Teachers are not engineers and it is engineers who need to demonstrate what is on offer. Astonishingly, there are some 2500 schemes in the UK that do just that. At STEMtech, Sir Michael Arthur, president of Boeing UK and Ireland, described a project it was running with six schools, each of which is building a fully functional aeroplane – two have already been completed and flew at the Farnborough Air Show. He said one of the advantages of this sort of project was that 'students came into contact with a very diverse group of adults with a variety of experience and skills'.

Julie Collins, education liaison manager at Renishaw, summed it up: "It is vitally important to Renishaw as a business that we engage with education." On top of its record in providing apprenticeships and pre-university placements, Renishaw offers work experience and goes directly to schools in its Gloucestershire catchment area, always, Collins stressed, trying to work within the school curricula.

Many more companies are doing great things in various schools and many more are willing to do so. But these offers of help are not always getting through.

Sir Michael noted that Boeing approached 30 schools and only got past the school secretary on two occasions. Headteachers – typically a target for such offers of engineering help – may have such bulging inboxes or overprotective school secretaries that they never get to see these offers.

Science and D&T teachers, probably be the champions of such schemes, may never get to hear of them either. One such teacher said they were in an impossible position; not only did they not get information on all projects, but it was also impossible to assess those they did. There was no standardisation about what the school needed to pay, how much time would be needed, what the engineering company was offering, how experienced they were at working with children and how reliable would they be – businesses, after all, need to put their business first.

Most of all, what value would they get out of it? School time is a much fought over commodity; there are those that believe with equal passion that schools should spend more time promoting, sport, languages, music and more. It is a minefield.

Is anyone to blame?

The penny seems to have dropped with all stakeholders that promoting STEM to children is vitally important. Despite occasional bouts of finger pointing, it appears each sector is making an effort to up their game. But there is still no real evidence that it is working.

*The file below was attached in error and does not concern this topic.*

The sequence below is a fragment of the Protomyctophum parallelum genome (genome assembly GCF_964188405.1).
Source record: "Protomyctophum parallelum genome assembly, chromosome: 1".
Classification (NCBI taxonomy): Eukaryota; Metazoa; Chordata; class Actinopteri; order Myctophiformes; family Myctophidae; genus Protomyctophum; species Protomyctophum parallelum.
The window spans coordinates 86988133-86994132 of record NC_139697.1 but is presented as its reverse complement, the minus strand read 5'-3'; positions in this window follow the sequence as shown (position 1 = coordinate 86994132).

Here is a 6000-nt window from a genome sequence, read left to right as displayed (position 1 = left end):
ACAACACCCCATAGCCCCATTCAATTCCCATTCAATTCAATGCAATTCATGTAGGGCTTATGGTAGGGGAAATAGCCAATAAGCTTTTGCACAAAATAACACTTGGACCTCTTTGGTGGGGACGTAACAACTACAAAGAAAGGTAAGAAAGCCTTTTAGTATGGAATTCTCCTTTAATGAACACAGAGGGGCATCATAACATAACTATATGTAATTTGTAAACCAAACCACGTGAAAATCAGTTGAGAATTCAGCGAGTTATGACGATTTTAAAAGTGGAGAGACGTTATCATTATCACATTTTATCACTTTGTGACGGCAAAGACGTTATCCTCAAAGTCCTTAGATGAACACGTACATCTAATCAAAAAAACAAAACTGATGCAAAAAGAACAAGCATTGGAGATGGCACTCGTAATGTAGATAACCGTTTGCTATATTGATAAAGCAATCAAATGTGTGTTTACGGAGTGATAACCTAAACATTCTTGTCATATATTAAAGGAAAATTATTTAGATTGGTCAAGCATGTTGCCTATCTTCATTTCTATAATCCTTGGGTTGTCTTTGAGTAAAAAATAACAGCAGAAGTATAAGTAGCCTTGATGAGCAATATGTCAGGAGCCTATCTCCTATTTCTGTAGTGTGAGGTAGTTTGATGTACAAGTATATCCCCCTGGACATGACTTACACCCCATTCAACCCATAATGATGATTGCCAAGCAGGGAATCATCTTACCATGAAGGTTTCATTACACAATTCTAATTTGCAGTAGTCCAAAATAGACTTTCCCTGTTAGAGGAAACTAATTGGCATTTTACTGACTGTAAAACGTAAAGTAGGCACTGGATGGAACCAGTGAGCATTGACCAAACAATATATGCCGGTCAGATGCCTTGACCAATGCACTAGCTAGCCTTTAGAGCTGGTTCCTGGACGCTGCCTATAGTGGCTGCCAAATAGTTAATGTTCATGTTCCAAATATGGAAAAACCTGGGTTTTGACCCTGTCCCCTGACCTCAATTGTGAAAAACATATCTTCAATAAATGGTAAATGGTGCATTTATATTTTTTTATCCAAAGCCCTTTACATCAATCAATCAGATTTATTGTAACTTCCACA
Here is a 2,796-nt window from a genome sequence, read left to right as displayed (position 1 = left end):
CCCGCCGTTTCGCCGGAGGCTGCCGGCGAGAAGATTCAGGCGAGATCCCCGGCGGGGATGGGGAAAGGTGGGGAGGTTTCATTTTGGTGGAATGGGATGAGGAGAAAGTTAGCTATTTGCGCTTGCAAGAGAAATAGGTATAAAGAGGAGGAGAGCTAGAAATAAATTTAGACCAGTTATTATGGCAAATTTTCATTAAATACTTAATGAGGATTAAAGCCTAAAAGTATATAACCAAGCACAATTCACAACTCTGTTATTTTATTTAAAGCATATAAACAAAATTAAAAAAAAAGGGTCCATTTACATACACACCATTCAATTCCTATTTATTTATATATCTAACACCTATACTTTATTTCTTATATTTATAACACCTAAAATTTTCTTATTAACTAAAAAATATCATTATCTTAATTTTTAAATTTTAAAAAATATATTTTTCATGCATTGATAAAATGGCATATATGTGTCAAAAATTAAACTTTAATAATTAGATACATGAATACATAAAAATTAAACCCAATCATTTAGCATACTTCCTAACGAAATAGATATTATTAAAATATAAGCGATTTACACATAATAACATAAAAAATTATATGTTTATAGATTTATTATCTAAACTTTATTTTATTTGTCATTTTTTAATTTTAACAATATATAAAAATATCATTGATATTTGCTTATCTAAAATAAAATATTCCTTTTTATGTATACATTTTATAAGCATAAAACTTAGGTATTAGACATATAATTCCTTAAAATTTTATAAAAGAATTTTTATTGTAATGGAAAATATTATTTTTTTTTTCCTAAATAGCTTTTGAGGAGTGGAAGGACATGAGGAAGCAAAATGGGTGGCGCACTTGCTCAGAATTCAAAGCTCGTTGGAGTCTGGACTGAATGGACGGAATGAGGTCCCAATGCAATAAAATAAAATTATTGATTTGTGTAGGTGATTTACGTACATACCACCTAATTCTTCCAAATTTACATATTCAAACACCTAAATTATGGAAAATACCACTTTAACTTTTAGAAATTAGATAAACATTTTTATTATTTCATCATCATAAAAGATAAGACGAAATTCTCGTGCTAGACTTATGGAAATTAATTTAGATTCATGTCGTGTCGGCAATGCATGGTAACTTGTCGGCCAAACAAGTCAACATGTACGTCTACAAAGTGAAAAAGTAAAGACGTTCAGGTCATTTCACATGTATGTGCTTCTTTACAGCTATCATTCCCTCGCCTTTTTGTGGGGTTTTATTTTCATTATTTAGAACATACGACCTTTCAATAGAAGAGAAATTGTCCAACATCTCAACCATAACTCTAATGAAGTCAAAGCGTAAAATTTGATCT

In Prof Finkelstein's opinion: "It is a complex multifaceted problem and a whole range of things are tied together. These range from societal cultural attitudes towards engineering and technology and the way the sciences and mathematics are taught to attitudes to gender and culture. One clear way to address the problem of supply would be to attract a much broader and diverse range of people to engineering.

"This is a 25 year project, not an 18 month project. That means industry, professional institutions, universities, further and vocational educators, school educators, cultural institutions, all have to work in a unified way and as a partnership."

And maybe that is what is lacking. Not the intention, but the implementation. Unquestionably, there is value in having relevant input from a local engineering company, but standardising that on a national level would result in loss of impact. However, engineering firms could tailor their input to fit in with what schools require and schools would have a database into which they could dip to to find suitable partners.

Such a central resource could be STEMNET (www.stemnet.org.uk), which claims to serve thousands of schools through its 27,000 STEM Ambassadors. Its objectives are aligned with what industry and government perceives they want – but it's not working.

If professional bodies, engineering companies and government departments all channelled their support through this one network, could the issue be grabbed by the scruff of the neck? Would we then have the clarity and direction that will enable all the pieces of this jigsaw to be assembled to create the picture we all want to see?